When theatre renews life...

When theatre renews life...

When theatre renews life...

Theatre is ideally about creating triggers for society to reflect upon its decisions. This idealism becomes a challenge with the increasing commoditisation of theatre. 

In this fast track era, German dramaturge and theatre scholar Kai Tuchmann, who was in residence at Jaaga as part of Max Mueller Bhavan Bangalore’s documentary theatre project, explored the dynamics of the author Virginia Woolf’s essay A Room of One’s Own, through intercultural collaborations. 

“My colleague Angelique Doludag, who is a social worker, and I, along with our collaborators who were also the performers, set up a dramaturgical collective of documents, which included poems and YouTube clips. Along the way, we started combining chapter two of Woolf’s essay with the Ramayana. We went on to mix different versions of the Ramayana TV shows, with retellings by Bengali women,” explains Kai, adding, “It evolved into an exploration of how Sita is construed by dominant patriarchal societies with the Brahminical discourse as a model. 

Through this evolution, this discourse found similarity with Woolf’s description of how the woman is constructed through the academic writing of male scholars.” Ultimately, Kai completed a production in a way he didn’t know it would evolve, when he first set out exploring the integral nuances of Indian culture in the context of Woolf’s text. What panned out as a result of this life-paced production was theatre for community development. 

But, Kai feels not everybody finds it possible to create productions, which aim at evincing social responsibility. “For, especially in Germany,” he says, “theatre is an entertainment for the upper middle class. Sadly, most of the audience is regarding theatre as a location where you stage what it already knows. So theatre groups treat their tradition and knowledge as a possession and want you to accumulate their possession. On the contrary, we want to create experiences and not a kind of symbolic capital. But I guess this is the permanent dilemma of artistes.” 

Kai’s artistic balance finds root in his prior experience as an exponent of community development in Sudan, Iraq and Palestine. In travelling to these nations and theatrically collaborating for development, Kai came face to face with diverse theatre scenes. “Each theatre scene is different, even to the extent of how they are funded, and I try to adapt myself to each,” stresses Kai, adding, “I don’t want to go somewhere and stage a play because I don’t know much about the indigenous audience. That’s why I depend on collaboration.”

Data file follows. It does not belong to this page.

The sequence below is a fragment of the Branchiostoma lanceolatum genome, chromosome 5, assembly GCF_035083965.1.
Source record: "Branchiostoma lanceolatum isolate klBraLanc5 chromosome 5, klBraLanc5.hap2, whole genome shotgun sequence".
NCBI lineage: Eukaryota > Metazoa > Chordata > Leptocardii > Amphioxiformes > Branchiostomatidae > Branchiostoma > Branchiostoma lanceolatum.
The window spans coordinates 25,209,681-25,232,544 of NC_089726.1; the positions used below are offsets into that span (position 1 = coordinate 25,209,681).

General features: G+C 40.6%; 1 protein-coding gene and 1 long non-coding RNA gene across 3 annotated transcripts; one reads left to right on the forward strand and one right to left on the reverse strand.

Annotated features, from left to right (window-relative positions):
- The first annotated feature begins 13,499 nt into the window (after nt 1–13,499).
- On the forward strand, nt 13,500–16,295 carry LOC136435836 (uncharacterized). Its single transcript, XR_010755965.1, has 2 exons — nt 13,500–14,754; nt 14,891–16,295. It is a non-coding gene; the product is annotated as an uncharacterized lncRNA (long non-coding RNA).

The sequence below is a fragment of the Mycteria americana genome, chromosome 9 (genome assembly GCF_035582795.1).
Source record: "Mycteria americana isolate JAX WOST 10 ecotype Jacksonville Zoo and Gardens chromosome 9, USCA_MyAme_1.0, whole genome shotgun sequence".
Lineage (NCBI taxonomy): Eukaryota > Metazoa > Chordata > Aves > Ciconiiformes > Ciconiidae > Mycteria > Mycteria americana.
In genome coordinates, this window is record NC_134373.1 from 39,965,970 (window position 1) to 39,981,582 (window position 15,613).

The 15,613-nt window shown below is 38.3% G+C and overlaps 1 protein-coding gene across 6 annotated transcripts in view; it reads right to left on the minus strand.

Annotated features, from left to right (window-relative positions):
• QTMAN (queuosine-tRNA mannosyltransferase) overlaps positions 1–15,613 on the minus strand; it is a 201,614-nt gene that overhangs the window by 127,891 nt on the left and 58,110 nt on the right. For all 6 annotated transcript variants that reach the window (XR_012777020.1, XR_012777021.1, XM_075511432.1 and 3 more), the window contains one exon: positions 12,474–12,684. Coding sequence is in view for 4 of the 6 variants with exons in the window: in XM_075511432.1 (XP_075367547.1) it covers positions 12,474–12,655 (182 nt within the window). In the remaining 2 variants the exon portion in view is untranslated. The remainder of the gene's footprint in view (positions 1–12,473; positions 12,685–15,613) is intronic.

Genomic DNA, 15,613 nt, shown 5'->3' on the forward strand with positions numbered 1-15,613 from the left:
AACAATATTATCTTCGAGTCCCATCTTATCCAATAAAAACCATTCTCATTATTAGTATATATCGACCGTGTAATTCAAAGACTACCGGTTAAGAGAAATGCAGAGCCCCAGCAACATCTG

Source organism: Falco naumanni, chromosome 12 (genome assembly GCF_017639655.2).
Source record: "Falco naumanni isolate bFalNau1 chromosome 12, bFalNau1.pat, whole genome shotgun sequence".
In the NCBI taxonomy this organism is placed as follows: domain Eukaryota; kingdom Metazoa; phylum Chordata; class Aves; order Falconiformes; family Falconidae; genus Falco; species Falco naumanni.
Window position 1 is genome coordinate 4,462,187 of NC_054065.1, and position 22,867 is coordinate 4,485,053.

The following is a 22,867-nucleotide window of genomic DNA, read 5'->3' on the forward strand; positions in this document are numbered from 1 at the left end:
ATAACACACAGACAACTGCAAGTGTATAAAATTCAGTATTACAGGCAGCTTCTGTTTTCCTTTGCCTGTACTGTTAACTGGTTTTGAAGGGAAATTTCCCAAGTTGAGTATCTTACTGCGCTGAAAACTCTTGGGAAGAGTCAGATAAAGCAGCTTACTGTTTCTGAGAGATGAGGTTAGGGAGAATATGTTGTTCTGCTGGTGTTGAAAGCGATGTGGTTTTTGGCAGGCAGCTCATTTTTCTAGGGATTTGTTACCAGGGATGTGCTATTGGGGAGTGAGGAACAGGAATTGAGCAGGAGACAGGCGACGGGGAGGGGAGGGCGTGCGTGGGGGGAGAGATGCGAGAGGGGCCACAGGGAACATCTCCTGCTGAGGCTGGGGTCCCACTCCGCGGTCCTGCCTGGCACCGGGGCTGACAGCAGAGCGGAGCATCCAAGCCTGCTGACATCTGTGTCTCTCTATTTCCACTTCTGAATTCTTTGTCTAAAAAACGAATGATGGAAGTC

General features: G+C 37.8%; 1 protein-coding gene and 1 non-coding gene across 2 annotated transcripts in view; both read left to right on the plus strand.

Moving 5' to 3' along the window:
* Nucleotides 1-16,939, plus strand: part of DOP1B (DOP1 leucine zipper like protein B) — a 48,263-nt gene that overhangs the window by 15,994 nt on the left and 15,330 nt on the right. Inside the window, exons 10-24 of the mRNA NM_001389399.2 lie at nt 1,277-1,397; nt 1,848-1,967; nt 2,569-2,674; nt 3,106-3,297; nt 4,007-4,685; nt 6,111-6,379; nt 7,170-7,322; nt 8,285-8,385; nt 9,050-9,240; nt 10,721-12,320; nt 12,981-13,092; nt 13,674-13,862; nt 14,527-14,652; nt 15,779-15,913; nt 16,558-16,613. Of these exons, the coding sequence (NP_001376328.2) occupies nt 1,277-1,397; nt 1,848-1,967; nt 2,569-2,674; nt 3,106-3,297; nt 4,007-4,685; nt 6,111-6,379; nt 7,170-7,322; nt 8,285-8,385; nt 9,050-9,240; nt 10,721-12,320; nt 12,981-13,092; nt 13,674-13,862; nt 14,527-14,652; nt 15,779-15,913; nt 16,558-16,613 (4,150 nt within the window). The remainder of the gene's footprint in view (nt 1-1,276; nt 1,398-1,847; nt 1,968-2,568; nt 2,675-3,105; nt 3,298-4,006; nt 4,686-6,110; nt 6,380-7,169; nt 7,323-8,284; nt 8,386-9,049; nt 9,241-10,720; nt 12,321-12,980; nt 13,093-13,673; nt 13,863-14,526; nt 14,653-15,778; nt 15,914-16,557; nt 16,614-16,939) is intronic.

In Palestine, Kai worked with a circus group, which receives most of its funding from UNRWA and other NGOs. “This group plays at refugee camps. While working with them, I met other people, like actor Juliano Mer Khamis, who was shot down two years ago in Jenin. I continued and then interfaced with more people. Going further, I found the work in Iraq highly professional, given that it has one of the most developed theatre scenes in the Arab world. In Iraq, it was mainly about bringing people back to the country.”

In seeking change that is integral to each society, it’s largely a task of connecting. “So the connections I made in Iraq brought me back to the fact of how, co-incidentally, there is a huge diaspora of Iraqi theatre makers living in Germany,” explains Kai. 

Connections are pertinent at every level in every country. In turn, in his experience of collaborating in India, Kai met highly informed and critical people in Bangalore. “This critical nature is in contrast to Germany, where people consume a lot more news,” he points out. As a result, Kai’s residency in Bangalore reiterated the love for his job and his inspirations among the people he collaborated with in the city. “I don’t like the idea of having dead or imagined muses. Apart from my real-life inspirations, there’s God when everything works and a constellation, when things fall into place,” he beams. 

While in Bangalore, Kai’s musings found pertinence in a writing that author Shashi Deshpande gave him: ‘Liberation does not mean casting of your humanity. Liberation never means doing without the family. Liberation does not mean leaving your marriage. We are human beings. Human beings are social animals, and we need all these ties. My only thing about liberation is that you don’t give into oppression and cruelty. Liberation means you refuse to be opposed, you refuse to give up your individuality, you refuse to do things which go against your conscience. You realise the potential you have within you, you don’t let other people tell you what to do. You know what you are worth. You know what your value is. You take that into account, and this is liberation. This does not mean doing away with all ties.’

So Kai took back friendships home to Berlin, where the person who supports and understands him the most lives. “My girlfriend and I haven’t seen each other this year in a total of over a month, I want to spend more time with her,” he decides.